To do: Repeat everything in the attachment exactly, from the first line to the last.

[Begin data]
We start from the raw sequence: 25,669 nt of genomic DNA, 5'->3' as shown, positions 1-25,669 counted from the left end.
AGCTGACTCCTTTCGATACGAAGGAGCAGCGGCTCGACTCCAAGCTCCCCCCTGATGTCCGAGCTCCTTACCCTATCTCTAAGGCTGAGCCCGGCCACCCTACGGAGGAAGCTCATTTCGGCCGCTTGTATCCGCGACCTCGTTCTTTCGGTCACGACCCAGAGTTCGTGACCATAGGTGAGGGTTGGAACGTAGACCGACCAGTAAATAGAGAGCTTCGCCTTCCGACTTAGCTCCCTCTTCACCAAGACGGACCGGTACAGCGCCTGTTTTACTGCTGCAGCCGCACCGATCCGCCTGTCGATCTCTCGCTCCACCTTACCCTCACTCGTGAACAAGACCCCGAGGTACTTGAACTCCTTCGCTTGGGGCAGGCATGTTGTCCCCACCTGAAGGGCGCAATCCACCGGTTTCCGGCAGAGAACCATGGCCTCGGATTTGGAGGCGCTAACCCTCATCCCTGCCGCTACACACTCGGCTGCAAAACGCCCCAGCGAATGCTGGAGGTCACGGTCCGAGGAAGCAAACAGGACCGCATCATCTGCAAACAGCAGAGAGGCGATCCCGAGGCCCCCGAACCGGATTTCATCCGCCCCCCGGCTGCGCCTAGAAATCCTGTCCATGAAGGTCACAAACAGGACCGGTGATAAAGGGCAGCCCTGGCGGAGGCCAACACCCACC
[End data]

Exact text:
We start from the raw sequence: 25,669 nt of genomic DNA, 5'->3' as shown, positions 1-25,669 counted from the left end.
AGCTGACTCCTTTCGATACGAAGGAGCAGCGGCTCGACTCCAAGCTCCCCCCTGATGTCCGAGCTCCTTACCCTATCTCTAAGGCTGAGCCCGGCCACCCTACGGAGGAAGCTCATTTCGGCCGCTTGTATCCGCGACCTCGTTCTTTCGGTCACGACCCAGAGTTCGTGACCATAGGTGAGGGTTGGAACGTAGACCGACCAGTAAATAGAGAGCTTCGCCTTCCGACTTAGCTCCCTCTTCACCAAGACGGACCGGTACAGCGCCTGTTTTACTGCTGCAGCCGCACCGATCCGCCTGTCGATCTCTCGCTCCACCTTACCCTCACTCGTGAACAAGACCCCGAGGTACTTGAACTCCTTCGCTTGGGGCAGGCATGTTGTCCCCACCTGAAGGGCGCAATCCACCGGTTTCCGGCAGAGAACCATGGCCTCGGATTTGGAGGCGCTAACCCTCATCCCTGCCGCTACACACTCGGCTGCAAAACGCCCCAGCGAATGCTGGAGGTCACGGTCCGAGGAAGCAAACAGGACCGCATCATCTGCAAACAGCAGAGAGGCGATCCCGAGGCCCCCGAACCGGATTTCATCCGCCCCCCGGCTGCGCCTAGAAATCCTGTCCATGAAGGTCACAAACAGGACCGGTGATAAAGGGCAGCCCTGGCGGAGGCCAACACCCACC